TJ's Gym Weekly News 05/30/2019
Photo by Amy Perl Photography
Message from TJ:
Renewing My Moral License (Part One)
We landed at 11am from Florida on the second Saturday of Spring Break.
Exhausted from flying but loaded with adrenaline, we raced to make it to our Lyft to take us home from SFO. He was texting me, saying that he needed to leave, because it was taking us too long to get to him. The family barking behind me, I frantically called him.
"No problem, I'm just looping back around." I wish everyone could be this chill.
Chad chucked our bags in the back and let us all settle into our phones for the ride home. As soon as I opened my phone, I saw an alert from ESPN. "Tiger is Marching at the Masters."
I immediately started streaming it live. For the rest of day on Saturday and starting again at 7:00 on Sunday morning, I was completely transfixed watching Tiger Woods come from behind to win the Masters.
At some point on Saturday afternoon, Allison walked by. I said, "Tiger Woods might win another Masters!"
"Wow. He’s a scumbag," or something like that, was her reply.
For the rest of the weekend and into the next few weeks, I couldn't stop thinking about that comment.
She was right. He is/was a scumbag. Why and how did I get so easily fish-hooked into this guy's life? Why are some people, rightfully, completely disgusted with him due to his past, and some are carving his face on the sports version of Mt. Rushmore?
I say "people," because that's all I've been hearing about. What kind of person he is and what does he represent? Everyone agrees on his golfing prowess, but that's not what they comment about. They want to talk about everything he's overcome. Has he gotten a pass on destroying his marriage, wreaking havoc on his family, and proving to be a world-class liar? Some say yes.
Moral Licensing is the process of using past "good behavior" to justify "bad behavior." This works off of the concept that we all have a moral balance or bank account that we use for certain decision making. Others call this "Karma."
An example is having a "cheat meal." You tell yourself that you've saved up enough in the bank account to allow some frivolous spending, because you "deserve" it.
From a logical standpoint, this is ludicrous. If you have a goal, you stick with the plan that is currently working and has an obvious, data-driven outcome, until you achieve that goal. Anything else would be delusional.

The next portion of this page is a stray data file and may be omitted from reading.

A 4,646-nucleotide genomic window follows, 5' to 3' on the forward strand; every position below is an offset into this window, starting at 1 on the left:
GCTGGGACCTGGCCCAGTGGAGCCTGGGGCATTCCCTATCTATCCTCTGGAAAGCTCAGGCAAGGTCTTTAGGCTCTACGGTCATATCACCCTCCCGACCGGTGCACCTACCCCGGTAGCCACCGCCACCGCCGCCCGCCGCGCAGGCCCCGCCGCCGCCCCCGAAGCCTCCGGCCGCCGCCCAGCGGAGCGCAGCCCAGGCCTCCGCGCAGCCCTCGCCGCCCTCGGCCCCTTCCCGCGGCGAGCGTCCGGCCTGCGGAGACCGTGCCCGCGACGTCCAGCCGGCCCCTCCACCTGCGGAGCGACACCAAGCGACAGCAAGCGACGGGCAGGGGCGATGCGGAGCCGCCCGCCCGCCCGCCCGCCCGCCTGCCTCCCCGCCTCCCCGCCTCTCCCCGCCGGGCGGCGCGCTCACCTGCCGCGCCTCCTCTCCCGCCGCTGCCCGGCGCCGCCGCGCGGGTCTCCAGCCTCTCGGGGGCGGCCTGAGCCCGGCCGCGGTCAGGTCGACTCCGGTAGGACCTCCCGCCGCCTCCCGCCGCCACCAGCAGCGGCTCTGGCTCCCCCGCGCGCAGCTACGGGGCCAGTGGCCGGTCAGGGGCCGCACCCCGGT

You've got to love Vulcans.
The CEO of Bear Stearns played thousands of hours of bridge and golf during the crashing of that company. He usually made it clear that he was not to be disturbed during these outings. Weekend-long tournaments and outings were happening every week during 2007-2008. He was the president, became the CEO, and eventually moved up to Chairman of the Board. I don't really know what all of that stuff means, but it sounds like the buck stopped with him. By all estimations, for over 25 years, he helped build an incredibly successful company.
At some point he took his eye off the ball. I have a favorite saying that I use: "Businesses don't fail, entrepreneurs quit." To run anything, you've got to have an entrepreneur's mindset.
If things are going well, you can get distracted. I've been there. You start telling yourself that you've earned the ability to tune out or focus on other things. This simply isn't true.
If you get a dog and you get distracted, you're not allowed to not feed or care for the dog. You took on a responsibility, and that is that.
Vulcans are boring, though. We like shiny distractions. Especially the ones that hit our pleasure center.
Jimmy Cayne, Bear Stearns guy, was so obsessed with online bridge, bridge tournaments and golf that he logged his playing time into tracking websites so he could see how he ranked in the world with these two "hobbies" of his. It is documented that he was spending more time at bridge and golf than at running a major investment bank.
I'll bet he told himself he deserved it. After all, he had amassed over 1 billion dollars in assets. Moral License.
In just a few months, Bear Stearns went from having over $350 billion dollars in assets to being sold to JP Morgan for 1.8 billion, and was laid to rest.
What does this have to do with Tiger Woods?
It's not so much Tiger Woods as it is my complete disregard for past behavior in order to fulfill some kind of escapism. Did I break my own moral code? How did this behavior possibly translate into other examples of how I wanted so much to stay true to my course? Ten years ago I decided that Tiger Woods was a bad person, and I no longer wanted to consume his content. Ten years later, I dove right back in like I was high school and someone offered me a free pizza.
If a flow state is the goal and we've achieved that state before, how and why do we voluntarily remove ourselves and in some cases lose the map and motivation altogether?
Those are questions for next week, and maybe I'll have some answers.
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